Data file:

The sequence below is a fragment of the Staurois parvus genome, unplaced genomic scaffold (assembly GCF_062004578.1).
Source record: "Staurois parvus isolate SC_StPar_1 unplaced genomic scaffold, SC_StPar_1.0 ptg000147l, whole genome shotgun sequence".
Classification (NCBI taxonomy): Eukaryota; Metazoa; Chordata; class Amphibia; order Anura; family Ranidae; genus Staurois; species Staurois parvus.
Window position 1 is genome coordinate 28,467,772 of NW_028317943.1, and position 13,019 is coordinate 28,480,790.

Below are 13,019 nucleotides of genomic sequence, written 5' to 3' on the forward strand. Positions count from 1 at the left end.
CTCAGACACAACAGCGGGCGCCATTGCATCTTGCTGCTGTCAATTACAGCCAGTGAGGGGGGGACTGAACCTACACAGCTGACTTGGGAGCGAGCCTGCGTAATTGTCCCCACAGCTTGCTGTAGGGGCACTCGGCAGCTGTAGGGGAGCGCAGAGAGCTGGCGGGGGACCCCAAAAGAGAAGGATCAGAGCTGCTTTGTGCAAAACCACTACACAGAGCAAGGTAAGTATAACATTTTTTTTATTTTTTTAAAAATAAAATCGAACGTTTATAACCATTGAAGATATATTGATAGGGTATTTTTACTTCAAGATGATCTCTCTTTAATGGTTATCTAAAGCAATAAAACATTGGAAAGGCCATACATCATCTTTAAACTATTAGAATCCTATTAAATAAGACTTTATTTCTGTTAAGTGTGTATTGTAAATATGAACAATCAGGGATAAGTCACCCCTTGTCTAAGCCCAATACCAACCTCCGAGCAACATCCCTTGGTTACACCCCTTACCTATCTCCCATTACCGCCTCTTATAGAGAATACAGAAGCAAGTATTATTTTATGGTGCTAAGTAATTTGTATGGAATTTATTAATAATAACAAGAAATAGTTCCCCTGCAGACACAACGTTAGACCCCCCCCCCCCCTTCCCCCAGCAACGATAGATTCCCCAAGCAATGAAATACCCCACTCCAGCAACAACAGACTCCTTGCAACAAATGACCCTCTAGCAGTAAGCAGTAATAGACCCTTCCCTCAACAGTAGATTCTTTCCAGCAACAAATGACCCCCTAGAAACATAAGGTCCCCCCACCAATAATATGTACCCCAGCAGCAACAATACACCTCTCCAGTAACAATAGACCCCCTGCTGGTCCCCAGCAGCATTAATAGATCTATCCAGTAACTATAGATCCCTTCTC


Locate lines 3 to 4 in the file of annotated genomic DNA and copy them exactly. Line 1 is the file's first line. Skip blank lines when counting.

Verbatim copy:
Classification (NCBI taxonomy): Eukaryota; Metazoa; Chordata; class Amphibia; order Anura; family Ranidae; genus Staurois; species Staurois parvus.
Window position 1 is genome coordinate 28,467,772 of NW_028317943.1, and position 13,019 is coordinate 28,480,790.